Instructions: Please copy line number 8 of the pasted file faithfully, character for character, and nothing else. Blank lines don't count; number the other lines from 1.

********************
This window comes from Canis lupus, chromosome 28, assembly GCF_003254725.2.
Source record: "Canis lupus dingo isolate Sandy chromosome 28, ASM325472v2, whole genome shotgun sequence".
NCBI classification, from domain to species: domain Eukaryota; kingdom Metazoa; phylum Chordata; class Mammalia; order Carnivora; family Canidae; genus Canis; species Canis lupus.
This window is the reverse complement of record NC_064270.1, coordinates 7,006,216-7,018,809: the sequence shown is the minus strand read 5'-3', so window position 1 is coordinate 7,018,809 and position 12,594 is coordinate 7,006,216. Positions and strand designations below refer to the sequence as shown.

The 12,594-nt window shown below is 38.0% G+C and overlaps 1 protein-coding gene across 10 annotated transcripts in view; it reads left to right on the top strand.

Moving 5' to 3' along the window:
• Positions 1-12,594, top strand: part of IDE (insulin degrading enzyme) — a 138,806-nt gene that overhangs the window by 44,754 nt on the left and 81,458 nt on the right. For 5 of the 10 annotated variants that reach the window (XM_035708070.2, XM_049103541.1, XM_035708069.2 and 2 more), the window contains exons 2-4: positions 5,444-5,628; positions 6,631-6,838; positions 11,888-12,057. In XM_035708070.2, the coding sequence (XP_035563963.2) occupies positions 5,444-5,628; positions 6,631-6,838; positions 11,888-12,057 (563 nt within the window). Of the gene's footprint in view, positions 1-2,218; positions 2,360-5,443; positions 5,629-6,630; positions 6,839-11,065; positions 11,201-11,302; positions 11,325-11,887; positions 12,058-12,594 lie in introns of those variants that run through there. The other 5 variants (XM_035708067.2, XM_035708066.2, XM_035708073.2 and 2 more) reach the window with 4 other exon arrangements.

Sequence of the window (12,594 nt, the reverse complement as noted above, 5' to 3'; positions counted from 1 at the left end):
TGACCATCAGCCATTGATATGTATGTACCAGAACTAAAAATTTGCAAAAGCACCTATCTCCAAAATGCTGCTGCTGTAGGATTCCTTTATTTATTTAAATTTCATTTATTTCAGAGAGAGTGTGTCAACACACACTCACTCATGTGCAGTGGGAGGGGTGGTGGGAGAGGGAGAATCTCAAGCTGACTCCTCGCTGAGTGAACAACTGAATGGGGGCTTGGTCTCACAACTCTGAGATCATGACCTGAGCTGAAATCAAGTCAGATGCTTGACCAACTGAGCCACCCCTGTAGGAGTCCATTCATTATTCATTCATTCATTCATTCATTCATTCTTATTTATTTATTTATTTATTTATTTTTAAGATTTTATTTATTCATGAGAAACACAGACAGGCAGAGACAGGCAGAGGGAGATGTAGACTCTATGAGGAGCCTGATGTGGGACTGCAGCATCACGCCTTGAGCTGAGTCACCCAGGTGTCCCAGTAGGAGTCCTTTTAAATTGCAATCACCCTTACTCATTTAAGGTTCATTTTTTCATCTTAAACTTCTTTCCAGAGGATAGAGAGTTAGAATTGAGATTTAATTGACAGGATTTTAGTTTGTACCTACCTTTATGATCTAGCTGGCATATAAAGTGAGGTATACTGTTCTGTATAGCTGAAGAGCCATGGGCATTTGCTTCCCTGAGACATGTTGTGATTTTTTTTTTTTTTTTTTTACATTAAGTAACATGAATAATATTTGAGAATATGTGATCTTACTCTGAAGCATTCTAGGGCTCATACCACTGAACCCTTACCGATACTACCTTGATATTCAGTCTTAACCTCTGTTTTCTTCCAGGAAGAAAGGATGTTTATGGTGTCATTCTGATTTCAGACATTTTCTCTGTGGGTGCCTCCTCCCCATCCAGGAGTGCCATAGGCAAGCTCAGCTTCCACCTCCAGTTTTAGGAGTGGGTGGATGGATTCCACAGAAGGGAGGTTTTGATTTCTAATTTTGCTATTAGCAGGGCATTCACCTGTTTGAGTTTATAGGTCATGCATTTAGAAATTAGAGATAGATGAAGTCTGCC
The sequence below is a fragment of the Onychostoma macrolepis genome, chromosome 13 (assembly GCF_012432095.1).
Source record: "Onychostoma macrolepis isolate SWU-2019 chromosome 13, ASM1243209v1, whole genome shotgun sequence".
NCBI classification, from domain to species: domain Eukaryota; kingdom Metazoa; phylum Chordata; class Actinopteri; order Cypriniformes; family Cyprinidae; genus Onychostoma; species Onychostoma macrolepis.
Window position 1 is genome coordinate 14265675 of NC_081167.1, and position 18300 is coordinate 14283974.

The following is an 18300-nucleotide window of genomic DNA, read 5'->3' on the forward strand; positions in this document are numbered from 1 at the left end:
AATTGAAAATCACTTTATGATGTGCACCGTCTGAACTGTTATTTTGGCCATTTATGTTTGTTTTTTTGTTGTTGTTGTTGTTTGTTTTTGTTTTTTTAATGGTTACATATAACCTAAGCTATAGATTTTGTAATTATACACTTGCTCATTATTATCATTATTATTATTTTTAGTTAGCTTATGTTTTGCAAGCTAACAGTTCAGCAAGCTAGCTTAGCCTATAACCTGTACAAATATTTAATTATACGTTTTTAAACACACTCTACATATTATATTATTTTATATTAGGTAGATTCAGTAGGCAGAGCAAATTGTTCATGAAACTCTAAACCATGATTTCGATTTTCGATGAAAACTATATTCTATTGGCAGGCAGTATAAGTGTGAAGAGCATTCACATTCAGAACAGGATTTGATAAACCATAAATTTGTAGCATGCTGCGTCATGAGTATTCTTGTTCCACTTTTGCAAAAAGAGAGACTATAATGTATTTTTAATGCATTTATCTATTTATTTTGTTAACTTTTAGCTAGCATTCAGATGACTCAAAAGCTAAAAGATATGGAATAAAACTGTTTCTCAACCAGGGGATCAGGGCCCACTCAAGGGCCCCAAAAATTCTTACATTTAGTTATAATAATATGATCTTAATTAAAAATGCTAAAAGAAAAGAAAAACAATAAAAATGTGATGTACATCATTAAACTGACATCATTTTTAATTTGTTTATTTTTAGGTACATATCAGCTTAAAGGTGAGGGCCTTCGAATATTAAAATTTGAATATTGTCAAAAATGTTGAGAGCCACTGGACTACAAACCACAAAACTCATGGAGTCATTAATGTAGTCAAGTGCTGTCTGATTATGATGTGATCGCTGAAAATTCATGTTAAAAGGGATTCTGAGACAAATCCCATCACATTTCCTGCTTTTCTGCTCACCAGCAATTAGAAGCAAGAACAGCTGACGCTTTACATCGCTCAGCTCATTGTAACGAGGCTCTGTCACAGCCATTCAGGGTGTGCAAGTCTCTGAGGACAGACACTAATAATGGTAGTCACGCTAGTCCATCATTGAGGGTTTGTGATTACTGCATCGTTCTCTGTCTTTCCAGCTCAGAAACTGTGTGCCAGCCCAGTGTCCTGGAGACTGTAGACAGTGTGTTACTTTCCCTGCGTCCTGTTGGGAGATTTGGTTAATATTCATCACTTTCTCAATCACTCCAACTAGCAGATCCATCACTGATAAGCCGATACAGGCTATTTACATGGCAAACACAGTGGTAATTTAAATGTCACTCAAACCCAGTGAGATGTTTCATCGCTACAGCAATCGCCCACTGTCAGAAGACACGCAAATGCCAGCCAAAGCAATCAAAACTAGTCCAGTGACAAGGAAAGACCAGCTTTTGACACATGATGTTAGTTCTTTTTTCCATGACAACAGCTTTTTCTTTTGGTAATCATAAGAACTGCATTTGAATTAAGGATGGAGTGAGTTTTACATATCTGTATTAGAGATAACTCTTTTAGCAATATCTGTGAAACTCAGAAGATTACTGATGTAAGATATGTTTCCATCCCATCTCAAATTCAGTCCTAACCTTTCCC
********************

Sequence of the window (12,594 nt, the reverse complement as noted above, 5' to 3'; positions counted from 1 at the left end):